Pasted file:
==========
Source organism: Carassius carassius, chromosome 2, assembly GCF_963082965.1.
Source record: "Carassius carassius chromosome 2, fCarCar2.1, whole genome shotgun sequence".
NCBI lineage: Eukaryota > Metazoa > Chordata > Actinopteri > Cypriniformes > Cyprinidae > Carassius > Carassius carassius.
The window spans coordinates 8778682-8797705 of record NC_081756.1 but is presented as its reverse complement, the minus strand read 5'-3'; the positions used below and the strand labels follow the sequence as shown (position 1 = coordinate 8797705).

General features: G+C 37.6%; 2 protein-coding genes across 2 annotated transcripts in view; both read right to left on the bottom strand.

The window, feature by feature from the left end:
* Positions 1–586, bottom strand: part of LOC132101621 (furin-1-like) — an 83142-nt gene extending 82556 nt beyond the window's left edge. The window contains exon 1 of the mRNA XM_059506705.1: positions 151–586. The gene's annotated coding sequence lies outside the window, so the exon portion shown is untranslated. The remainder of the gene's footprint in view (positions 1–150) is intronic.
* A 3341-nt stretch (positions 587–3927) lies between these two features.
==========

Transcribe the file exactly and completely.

Source organism: Carassius carassius, chromosome 2, assembly GCF_963082965.1.
Source record: "Carassius carassius chromosome 2, fCarCar2.1, whole genome shotgun sequence".
NCBI lineage: Eukaryota > Metazoa > Chordata > Actinopteri > Cypriniformes > Cyprinidae > Carassius > Carassius carassius.
The window spans coordinates 8778682-8797705 of record NC_081756.1 but is presented as its reverse complement, the minus strand read 5'-3'; the positions used below and the strand labels follow the sequence as shown (position 1 = coordinate 8797705).

General features: G+C 37.6%; 2 protein-coding genes across 2 annotated transcripts in view; both read right to left on the bottom strand.

The window, feature by feature from the left end:
* Positions 1–586, bottom strand: part of LOC132101621 (furin-1-like) — an 83142-nt gene extending 82556 nt beyond the window's left edge. The window contains exon 1 of the mRNA XM_059506705.1: positions 151–586. The gene's annotated coding sequence lies outside the window, so the exon portion shown is untranslated. The remainder of the gene's footprint in view (positions 1–150) is intronic.
* A 3341-nt stretch (positions 587–3927) lies between these two features.